- The Swedish automaker is on a fast track to electrify its lineup
- New Volvo CEO Jim Rowan says there are no excuses
- The Volvo CEO is no stranger to electric cars
EVs have many advantages over gas-powered cars. So most automakers, including Volvo, are working furiously to make the switch from gasoline to electric. Just as the California Gold Rush drew hundreds of thousands of people with dreams of making a fortune, automakers are scurrying to make their lineups fully electric. And new Volvo CEO Jim Rowan is determined to be among the first.
The Swedish automaker is on a fast track to electrify its lineup
Volvo CEO Jim Rowan | Volvo Car Corporation
Volvo has made it clear that going electric is not just a goal or dream but a reality that will come to fruition. The Swedish automaker plans to have a fully electric lineup sooner rather than later. That’s why Volvo is cutting ties with the European Automobile Manufacturers Association (ACEA). According to electrek, the split will happen by the end of 2022. The reason? The ACEA plans to make Europe fully electric by 2035, but Volvo wants to do it faster.
The company intends to make half its lineup electric by 2025. That’s a bold endeavor, considering 2022 is more than halfway over. Then the lineup will be fully electric by 2030.
New Volvo CEO Jim Rowan says there are no excuses
To help set the plan in motion, Volvo made Jim Rowan its new CEO this past March. In a July interview with Automotive News, Rowan made it clear he’s fully behind the company’s vision.
“We set ourselves an ambitious goal, and when you do this, you are saying there are no ifs, ands, or buts. That is the direction of travel,” Rowan told Automotive News. “That means every hire that we make, every investment decision that we make, every design choice for our cars that we make are geared toward achieving that strategy. That helps us as a company stay focused on where the endgame is.”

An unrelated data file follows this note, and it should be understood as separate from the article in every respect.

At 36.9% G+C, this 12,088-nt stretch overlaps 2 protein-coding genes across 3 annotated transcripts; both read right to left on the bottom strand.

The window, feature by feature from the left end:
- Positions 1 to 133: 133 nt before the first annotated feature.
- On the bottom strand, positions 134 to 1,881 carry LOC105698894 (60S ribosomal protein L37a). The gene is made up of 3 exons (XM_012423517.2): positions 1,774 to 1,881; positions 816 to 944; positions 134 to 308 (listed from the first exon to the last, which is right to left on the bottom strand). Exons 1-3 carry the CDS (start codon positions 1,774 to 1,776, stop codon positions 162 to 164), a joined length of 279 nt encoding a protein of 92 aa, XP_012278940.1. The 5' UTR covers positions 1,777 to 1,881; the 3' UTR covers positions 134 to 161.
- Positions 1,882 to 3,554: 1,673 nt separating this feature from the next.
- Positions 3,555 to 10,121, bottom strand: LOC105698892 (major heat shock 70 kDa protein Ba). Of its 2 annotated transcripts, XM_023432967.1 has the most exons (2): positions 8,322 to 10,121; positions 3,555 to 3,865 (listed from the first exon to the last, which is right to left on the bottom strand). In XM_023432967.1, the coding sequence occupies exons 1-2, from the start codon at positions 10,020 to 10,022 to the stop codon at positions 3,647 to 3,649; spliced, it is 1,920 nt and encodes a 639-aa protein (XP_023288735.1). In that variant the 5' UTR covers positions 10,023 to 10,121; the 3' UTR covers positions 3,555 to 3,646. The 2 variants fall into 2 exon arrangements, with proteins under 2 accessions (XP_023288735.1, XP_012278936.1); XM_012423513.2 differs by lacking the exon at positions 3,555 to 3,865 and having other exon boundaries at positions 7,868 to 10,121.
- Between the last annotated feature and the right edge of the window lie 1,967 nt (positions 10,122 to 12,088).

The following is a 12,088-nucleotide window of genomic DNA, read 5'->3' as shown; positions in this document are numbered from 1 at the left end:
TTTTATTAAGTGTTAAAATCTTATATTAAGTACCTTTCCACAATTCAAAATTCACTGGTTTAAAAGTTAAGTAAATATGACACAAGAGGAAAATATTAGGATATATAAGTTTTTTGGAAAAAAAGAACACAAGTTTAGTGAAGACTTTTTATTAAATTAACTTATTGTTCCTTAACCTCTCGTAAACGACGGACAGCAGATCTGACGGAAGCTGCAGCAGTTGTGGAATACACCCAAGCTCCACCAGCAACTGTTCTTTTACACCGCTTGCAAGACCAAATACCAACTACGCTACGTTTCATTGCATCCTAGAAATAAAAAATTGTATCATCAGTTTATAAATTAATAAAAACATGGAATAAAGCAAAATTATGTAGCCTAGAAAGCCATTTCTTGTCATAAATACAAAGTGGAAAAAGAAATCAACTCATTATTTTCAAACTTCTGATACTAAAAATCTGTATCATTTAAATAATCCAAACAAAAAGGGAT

To signal its intention to realize its goal, Volvo will introduce an as-yet-unnamed flagship to replace the XC90. It’s hoped the new vehicle will show the world Volvo’s sincerity and pique consumer interest so that buyers will also get behind the vision.
Rowan, a former Dyson executive, also noted he hopes to bring some of the style and visually appealing features that made his former employer a powerhouse in home appliances.
The Volvo CEO is no stranger to electric cars
Though Rowan’s Volvo job is his first in the automotive industry, he brings years of experience in designing electronics. He was the president and chief executive officer of Dyson from 2017 to 2020, according to Volvo Cars. Before that, he was the company’s chief operating officer between 2012 and 2017.
During that time, Dyson decided to dip its toes into creating a fully electric SUV. Upon its unveiling in 2020, the EV garnered quite a few fans because of its sleek design, for which Dyson has become well known. Sadly, Dyson had already canceled the SUV before revealing it due to astronomical production costs that would’ve required the company to sell each model for over $150,000. There doesn’t appear to be any further plans for Dyson to join the automotive world, but that one glimpse leaves us wondering what could have been.
So it makes sense Rowan would jump at the chance to lead Volvo into its electric future. He hinted in his Automotive News interview that his love of cars began when he was a child dreaming of becoming an engineer.
Before his stint at Dyson, Rowan was the COO at Research and Motion from 2008 to 2012. That’s the company that makes BlackBerry devices. Given Rowan’s extensive history in electronics, Volvo’s goal of having a fully electric lineup by 2030 isn’t out of the question.